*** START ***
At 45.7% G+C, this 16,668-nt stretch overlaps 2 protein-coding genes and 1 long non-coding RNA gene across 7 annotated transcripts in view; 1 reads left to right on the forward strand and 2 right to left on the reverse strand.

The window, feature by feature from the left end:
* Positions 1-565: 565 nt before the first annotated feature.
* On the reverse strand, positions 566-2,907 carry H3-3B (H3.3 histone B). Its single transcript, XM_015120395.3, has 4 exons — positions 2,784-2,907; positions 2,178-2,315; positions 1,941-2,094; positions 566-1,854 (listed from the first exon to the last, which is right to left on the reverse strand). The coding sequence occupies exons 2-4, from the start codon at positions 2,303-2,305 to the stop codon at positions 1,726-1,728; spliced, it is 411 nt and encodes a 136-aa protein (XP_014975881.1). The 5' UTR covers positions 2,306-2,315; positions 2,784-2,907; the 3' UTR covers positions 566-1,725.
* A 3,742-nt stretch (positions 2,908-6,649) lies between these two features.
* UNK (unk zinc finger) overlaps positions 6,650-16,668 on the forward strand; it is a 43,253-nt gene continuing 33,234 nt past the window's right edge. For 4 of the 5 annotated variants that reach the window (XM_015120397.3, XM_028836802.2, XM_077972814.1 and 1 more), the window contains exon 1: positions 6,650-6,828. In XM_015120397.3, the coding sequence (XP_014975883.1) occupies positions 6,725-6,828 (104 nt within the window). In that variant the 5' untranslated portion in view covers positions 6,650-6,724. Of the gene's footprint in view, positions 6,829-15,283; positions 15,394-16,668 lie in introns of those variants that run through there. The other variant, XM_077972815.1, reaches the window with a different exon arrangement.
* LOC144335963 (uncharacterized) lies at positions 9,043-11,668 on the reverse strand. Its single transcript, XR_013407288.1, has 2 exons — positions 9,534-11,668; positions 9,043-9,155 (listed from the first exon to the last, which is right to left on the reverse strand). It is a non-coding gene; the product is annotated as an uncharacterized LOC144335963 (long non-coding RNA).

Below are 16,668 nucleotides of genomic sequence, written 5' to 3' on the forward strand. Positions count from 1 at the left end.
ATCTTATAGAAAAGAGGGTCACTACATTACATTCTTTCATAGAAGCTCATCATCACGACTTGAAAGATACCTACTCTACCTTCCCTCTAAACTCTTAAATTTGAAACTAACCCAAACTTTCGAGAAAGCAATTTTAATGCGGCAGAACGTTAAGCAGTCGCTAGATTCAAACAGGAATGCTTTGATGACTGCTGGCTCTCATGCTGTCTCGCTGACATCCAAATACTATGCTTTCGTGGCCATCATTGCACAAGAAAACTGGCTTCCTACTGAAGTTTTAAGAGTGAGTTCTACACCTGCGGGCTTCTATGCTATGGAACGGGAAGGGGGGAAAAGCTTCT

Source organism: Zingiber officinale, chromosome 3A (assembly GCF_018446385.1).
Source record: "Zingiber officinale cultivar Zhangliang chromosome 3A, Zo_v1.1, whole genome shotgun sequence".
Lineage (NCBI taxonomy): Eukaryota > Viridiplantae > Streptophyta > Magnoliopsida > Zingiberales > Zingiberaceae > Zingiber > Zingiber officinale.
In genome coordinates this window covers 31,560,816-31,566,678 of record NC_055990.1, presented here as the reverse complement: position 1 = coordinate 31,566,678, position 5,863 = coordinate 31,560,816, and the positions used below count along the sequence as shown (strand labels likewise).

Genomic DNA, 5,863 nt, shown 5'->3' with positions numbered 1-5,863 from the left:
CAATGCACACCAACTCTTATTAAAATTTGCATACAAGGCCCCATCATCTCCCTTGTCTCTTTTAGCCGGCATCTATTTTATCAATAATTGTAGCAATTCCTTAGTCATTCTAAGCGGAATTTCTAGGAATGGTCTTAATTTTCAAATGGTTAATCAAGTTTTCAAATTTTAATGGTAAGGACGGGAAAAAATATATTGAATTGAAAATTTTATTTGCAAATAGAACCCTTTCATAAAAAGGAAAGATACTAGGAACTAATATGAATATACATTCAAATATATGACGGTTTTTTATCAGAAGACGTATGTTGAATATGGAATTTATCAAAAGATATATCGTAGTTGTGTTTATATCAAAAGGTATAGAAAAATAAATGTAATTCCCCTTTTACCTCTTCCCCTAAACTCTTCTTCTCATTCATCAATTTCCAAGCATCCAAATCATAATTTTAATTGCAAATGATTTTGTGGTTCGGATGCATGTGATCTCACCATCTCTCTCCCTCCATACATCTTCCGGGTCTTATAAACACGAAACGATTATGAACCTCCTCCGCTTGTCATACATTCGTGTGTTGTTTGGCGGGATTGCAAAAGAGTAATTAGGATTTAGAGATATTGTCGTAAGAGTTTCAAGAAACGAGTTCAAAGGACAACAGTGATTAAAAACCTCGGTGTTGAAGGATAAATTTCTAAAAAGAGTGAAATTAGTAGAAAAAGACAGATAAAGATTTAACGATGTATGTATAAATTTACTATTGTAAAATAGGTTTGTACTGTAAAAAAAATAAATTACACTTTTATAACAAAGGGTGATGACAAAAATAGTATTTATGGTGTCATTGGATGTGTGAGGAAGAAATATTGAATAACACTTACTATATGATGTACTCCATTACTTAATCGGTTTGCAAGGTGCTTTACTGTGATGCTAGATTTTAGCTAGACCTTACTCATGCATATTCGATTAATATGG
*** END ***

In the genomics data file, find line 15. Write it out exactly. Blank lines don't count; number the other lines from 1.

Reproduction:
CAATGCACACCAACTCTTATTAAAATTTGCATACAAGGCCCCATCATCTCCCTTGTCTCTTTTAGCCGGCATCTATTTTATCAATAATTGTAGCAATTCCTTAGTCATTCTAAGCGGAATTTCTAGGAATGGTCTTAATTTTCAAATGGTTAATCAAGTTTTCAAATTTTAATGGTAAGGACGGGAAAAAATATATTGAATTGAAAATTTTATTTGCAAATAGAACCCTTTCATAAAAAGGAAAGATACTAGGAACTAATATGAATATACATTCAAATATATGACGGTTTTTTATCAGAAGACGTATGTTGAATATGGAATTTATCAAAAGATATATCGTAGTTGTGTTTATATCAAAAGGTATAGAAAAATAAATGTAATTCCCCTTTTACCTCTTCCCCTAAACTCTTCTTCTCATTCATCAATTTCCAAGCATCCAAATCATAATTTTAATTGCAAATGATTTTGTGGTTCGGATGCATGTGATCTCACCATCTCTCTCCCTCCATACATCTTCCGGGTCTTATAAACACGAAACGATTATGAACCTCCTCCGCTTGTCATACATTCGTGTGTTGTTTGGCGGGATTGCAAAAGAGTAATTAGGATTTAGAGATATTGTCGTAAGAGTTTCAAGAAACGAGTTCAAAGGACAACAGTGATTAAAAACCTCGGTGTTGAAGGATAAATTTCTAAAAAGAGTGAAATTAGTAGAAAAAGACAGATAAAGATTTAACGATGTATGTATAAATTTACTATTGTAAAATAGGTTTGTACTGTAAAAAAAATAAATTACACTTTTATAACAAAGGGTGATGACAAAAATAGTATTTATGGTGTCATTGGATGTGTGAGGAAGAAATATTGAATAACACTTACTATATGATGTACTCCATTACTTAATCGGTTTGCAAGGTGCTTTACTGTGATGCTAGATTTTAGCTAGACCTTACTCATGCATATTCGATTAATATGG